Spotlight on NSW waste levy
The NSW Auditor-General’s report on the effectiveness of the state’s waste levy and grants for waste infrastructure has put a spotlight on the need for an independent public review of the current state levy in parallel with the development of the 20 Year Waste Strategy, according to the National Waste and Recycling Industry Council (NWRIC).
NWRIC CEO Rose Read said while the Auditor-General’s report raised a number of issues concerning waste levy regulations in NSW, NWRIC has long been calling for changes that would see better use of waste levies to improve recycling and environmental protection outcomes.
Last year NWRIC released a white paper reviewing state based waste and landfill levies across Australia with an understanding that levy regulations implemented in a nationally coordinated manner is key to advancing Australia towards a circular economy.
“State waste and landfill levies are an important regulatory tool to drive greater resource recovery and associated environmental, economic and social benefits.
“The NWRIC review identified major inconsistencies between states in how levies were priced, discounted, waived, administered and invested and made a series of recommendations to address these issues,” said Ms Read.
The recommendations included national consistency in pricing to prevent movement of waste to interstate landfills and provision of levy rebates on residuals from best practice recyclers to enable recovered materials to remain competitive in local and global markets.
NWRIC also recommended the alignment of administration between states, as well as greater transparency and annual reporting on levies collected, where all funds are spent, and outcomes achieved was also recommended.
Since the report was released, good progress has been made in harmonising levy prices between states which is having the desired impact of slowing the movement of waste across state borders to avoid landfill levies.
However, Ms Read said that a key concern was the proportion of levies being invested back into waste and recycling initiatives and how effective these investments were.
“In 2018-19 an estimated $772 million was raised from the waste levy in NSW. Of this only $84.3 million (11.5%) was reinvested into the waste and recycling sector via the NSW Government’s Waste Less, Recycle More Initiative. No wonder recycling rates have not shifted since 2016.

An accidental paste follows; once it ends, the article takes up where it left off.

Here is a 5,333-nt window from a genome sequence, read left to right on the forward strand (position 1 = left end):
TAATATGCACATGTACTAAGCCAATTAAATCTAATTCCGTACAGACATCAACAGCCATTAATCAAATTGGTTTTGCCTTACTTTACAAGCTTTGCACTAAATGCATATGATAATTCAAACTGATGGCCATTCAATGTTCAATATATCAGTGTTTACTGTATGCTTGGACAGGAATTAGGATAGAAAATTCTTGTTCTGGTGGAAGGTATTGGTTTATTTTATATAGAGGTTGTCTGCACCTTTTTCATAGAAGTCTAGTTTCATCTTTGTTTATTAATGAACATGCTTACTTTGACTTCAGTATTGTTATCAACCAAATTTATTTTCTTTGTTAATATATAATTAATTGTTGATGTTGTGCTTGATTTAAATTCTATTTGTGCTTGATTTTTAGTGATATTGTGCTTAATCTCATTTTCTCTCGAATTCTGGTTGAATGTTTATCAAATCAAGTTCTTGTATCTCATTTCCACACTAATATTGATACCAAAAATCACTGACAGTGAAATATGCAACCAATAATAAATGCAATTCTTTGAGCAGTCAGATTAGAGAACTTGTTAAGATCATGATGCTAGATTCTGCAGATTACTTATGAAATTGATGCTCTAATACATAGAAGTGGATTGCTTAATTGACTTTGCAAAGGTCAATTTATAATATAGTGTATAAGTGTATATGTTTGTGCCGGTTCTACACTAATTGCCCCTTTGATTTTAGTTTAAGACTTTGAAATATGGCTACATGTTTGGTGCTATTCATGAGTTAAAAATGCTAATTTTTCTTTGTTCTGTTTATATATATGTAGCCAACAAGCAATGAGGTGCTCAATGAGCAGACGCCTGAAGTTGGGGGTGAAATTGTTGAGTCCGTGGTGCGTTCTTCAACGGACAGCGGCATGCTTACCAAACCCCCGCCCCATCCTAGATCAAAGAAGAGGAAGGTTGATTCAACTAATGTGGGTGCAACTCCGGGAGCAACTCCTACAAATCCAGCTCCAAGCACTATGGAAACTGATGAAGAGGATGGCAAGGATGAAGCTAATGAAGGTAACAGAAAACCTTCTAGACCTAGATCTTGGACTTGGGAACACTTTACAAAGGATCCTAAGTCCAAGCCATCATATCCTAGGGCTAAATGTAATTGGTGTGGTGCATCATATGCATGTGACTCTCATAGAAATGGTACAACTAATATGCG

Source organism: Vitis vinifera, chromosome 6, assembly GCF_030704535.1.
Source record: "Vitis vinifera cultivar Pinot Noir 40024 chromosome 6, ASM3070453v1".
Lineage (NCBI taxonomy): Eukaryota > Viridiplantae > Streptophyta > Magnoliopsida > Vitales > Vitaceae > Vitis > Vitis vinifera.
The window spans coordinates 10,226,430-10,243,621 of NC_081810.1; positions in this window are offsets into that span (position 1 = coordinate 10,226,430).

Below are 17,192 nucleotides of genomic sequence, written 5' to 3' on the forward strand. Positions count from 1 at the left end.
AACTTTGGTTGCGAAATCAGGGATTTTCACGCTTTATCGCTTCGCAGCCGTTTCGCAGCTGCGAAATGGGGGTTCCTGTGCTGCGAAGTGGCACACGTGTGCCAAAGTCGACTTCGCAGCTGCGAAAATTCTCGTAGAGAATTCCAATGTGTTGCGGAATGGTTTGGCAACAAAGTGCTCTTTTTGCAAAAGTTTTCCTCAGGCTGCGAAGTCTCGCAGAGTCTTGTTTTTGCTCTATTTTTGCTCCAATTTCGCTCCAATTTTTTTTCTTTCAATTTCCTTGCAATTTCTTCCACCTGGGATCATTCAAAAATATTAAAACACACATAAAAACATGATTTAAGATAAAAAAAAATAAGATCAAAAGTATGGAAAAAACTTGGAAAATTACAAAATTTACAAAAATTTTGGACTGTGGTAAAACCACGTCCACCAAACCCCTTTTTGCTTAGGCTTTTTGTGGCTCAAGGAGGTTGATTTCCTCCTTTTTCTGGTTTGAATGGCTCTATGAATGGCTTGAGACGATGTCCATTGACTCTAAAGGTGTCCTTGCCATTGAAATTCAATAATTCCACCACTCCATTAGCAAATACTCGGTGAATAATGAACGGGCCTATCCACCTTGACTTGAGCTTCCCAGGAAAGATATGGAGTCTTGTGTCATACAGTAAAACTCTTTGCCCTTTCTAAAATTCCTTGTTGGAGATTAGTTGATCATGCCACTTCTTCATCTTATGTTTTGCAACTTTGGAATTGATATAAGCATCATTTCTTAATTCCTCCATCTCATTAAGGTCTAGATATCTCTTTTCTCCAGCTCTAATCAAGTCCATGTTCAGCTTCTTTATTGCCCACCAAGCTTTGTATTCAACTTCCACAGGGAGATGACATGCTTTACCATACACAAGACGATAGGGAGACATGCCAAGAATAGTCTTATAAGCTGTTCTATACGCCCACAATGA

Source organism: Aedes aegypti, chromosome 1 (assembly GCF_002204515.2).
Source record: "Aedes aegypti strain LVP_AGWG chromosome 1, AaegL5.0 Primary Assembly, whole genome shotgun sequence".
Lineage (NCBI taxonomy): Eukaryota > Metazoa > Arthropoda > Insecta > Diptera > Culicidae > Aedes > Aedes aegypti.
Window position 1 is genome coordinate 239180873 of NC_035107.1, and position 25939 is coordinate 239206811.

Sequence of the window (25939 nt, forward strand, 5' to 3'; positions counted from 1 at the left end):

“Similarly, in 2019-20 NSW raised around $750 million but only invested an estimated $154 million or just under 20% back into waste and recycling initiatives. Where has the other $595 million been spent?
“The lack of information available in the NSW Government budget papers on how the balance of the waste levy raised in 2018-19 of $643m (88.4%) and $595m (80%) in 2019-20 was allocated, creates real issues around transparency and accountability.”
NWRIC has been calling on all state and territory governments to be more transparent and accountable for the total amount of levies collected by each jurisdiction by:
- setting up a separate Levy Trust Account (similar to Victoria’s MILL Trust Account) where all levies are retained
- guaranteeing a minimum percentage of levies (suggested 50%) to be spent annually on activities to implement the jurisdiction’s waste avoidance and resource recovery strategies, resource recovery and remanufacturing industry development plans, market development initiatives and infrastructure plans; and
- reporting annually on the total amount of levy funds collected and spent (including non-waste and recycling related expenditure) and outcomes achieved.
Ms Read said that with NSW Environment Minister Matt Kean acknowledging last week that NSW will not meet its 2021 landfill target of diverting 75% of waste from landfill and that landfill is nearing capacity, waste levy reform is vital.
“Waste levies play a vital role in enabling resource recovery, how they are charged and reinvested is critical to NSW and Australia achieving 80% resource recovery by 2030.” Ms Read said.
Recycling and Waste Reduction Bill sitting in the Senate
The Bill is currently being debated in the Senate, a copy of yesterday’s debate is available here (pp 42-49). Following further discussions between the Greens and Labor, the Greens will be proposing an additional amendment to establish a mandatory product stewardship scheme for packaging and plastics, which includes legislating the existing APCO packaging and plastics targets and requirements for packaging and plastics scheme products, which NWRIC supports. For details of the amendment click here.
Debate on the Bill will continue in the Senate next week. If the Senate and House of Representatives do not finalise the Bill by next Thursday (10th December), debate of the Bill be deferred to February 2021. This will delay the introduction of the waste glass export ban scheduled proposed for 1 January 2021.
WRIQ future leaders
Future Leaders is WRIQ’s program that provides an important forum for junior, middle tier and senior professionals to network and engage.
The program has undergone a review and is now ready more than ever to provide business with the opportunity to strengthen relationships with local communities, deliver learning and development opportunities for an organisation’s junior talent, and also learn more on the key factors that are impacting the future workforce.